Feminism or the question of women empowerment and gender equality is a global issue. No one understands that better than Chimamanda Adichie who, in recent years, has taken on the role as feminist intellectual. We Should All Be Feminists—her TED talk turned chapbook—is a bestselling platform she’s used to enrich global conversations around the complexities of gender equality.

During her visit to Paris a couple of weeks ago to speak at the Le Monde sponsored event on woman and the future of Africa, she shared her views on a host of hot-button issues ranging from Hilary Clinton’s presidential campaign and the urgent need for women in to be admitted into the catholic priesthood.

The interview begins with a journalist asking Adichie what advice she’d give a Nigerian father, brother, a Nigerian woman, even the Pope on the question of gender equality.

Here are her responses. Scroll down to watch the video.


To a Nigerian father, Adichie’s advice is:

“Raise your daughter and your son the same way. Either you keep both of them home so that they can’t go out late or you allow both of them to go out late. Raise them not thinking about gender. Don’t thinks she’s a girl therefore she should do this. I think we should just think this is a bright child, therefore…”

To a Brother:

“Don’t think of your sister as your property. Don’t think of your sister as a person whose life you can control. To a brother I would say think of your sister as having equal rights to you.”

To a young Nigerian woman:

“Never ever apologies for being who you are.”

To The President of a western country:

“Stop thinking that gender problems only exist in Africa. It exists in your own country too.”

To The Pope:

“First I would say I love you and then I would say please try and give women more roles. I think that women priests should be allowed in the catholic church. There are women who are full of faith and who want to serve god as priests.”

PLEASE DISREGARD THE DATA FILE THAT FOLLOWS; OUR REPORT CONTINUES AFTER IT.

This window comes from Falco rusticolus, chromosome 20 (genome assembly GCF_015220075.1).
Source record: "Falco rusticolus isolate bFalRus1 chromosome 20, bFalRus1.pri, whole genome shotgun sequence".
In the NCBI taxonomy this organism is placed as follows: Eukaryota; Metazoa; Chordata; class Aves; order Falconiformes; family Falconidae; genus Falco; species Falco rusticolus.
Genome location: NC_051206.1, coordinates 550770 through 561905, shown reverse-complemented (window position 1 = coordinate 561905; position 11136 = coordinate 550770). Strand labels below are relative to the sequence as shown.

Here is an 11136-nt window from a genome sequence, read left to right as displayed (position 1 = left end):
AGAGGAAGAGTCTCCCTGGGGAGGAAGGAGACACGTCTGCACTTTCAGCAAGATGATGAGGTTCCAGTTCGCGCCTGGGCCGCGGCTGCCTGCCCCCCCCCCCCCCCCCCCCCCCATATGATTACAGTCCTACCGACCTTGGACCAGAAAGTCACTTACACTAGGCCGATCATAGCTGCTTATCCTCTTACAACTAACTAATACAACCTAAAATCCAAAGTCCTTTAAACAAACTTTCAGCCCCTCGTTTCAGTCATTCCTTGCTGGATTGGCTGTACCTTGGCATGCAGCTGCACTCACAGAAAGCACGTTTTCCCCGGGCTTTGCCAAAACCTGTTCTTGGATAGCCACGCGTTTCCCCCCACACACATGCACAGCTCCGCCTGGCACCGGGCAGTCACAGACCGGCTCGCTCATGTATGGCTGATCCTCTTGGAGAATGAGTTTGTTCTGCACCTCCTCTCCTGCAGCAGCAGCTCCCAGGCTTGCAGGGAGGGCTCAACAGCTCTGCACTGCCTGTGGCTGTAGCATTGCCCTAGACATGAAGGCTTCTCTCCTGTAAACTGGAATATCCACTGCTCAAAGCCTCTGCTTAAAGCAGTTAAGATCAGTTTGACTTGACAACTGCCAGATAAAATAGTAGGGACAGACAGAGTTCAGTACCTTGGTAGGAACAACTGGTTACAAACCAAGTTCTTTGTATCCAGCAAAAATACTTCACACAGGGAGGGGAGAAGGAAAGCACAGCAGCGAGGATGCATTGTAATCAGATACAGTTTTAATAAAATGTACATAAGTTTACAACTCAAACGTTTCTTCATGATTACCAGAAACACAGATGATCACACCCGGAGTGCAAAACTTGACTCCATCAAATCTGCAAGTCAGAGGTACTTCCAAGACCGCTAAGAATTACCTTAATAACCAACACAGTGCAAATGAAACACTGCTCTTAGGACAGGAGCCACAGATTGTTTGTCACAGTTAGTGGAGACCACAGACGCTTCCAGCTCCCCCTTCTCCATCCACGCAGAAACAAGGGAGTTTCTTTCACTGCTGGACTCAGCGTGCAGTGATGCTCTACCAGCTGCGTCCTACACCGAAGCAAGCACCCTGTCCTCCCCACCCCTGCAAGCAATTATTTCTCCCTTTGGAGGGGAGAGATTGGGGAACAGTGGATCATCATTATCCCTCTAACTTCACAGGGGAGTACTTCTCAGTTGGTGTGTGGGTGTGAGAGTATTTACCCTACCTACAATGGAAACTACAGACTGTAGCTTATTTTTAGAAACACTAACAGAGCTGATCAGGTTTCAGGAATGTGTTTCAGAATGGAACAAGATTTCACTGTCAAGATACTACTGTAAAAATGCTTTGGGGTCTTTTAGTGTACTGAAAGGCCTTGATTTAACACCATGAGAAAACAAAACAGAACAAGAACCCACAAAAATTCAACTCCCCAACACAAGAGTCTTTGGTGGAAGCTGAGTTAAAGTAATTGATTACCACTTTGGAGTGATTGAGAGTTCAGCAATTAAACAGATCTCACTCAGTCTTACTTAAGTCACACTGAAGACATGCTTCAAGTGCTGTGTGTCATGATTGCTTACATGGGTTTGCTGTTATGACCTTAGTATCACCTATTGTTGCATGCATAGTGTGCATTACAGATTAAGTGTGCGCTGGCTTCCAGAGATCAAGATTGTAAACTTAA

To Hillary Clinton:

“Go Hillary! I think she’s going to be the next president of the United States.”

To Simone de Beauvoir:

“What happened with you and Sartre again? I would say love is a feminist issue.”

To a teacher who insists that feminism is not African

“You have a lot to learn.”

To Women:

“Buy very good lipstick. [laughs] If you like lipstick. More seriously I’d say it’s not just about lipstick but to love yourself. Do what feels like you.”

To Herself:

“Do better. I do want to be better. As I become older there are things I want to be better at. I want to be better at forgiving people.”



Post image by Howard County Library System via Flickr

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I'm finishing up a phd at Duke University where I study African novels, which I believe are some of the loveliest things ever written. Brittle Paper is the virtual space/station where I play and experiment with ideas on how to reinvent African fiction and literary culture.

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I hold a doctorate in English from Duke University and recently joined the Marquette University English faculty as an Assistant Professor. I love teaching African fiction and contemporary British novels. Brittle Paper is the virtual space/station where I play and experiment with ideas on how to reinvent African fiction and literary culture.

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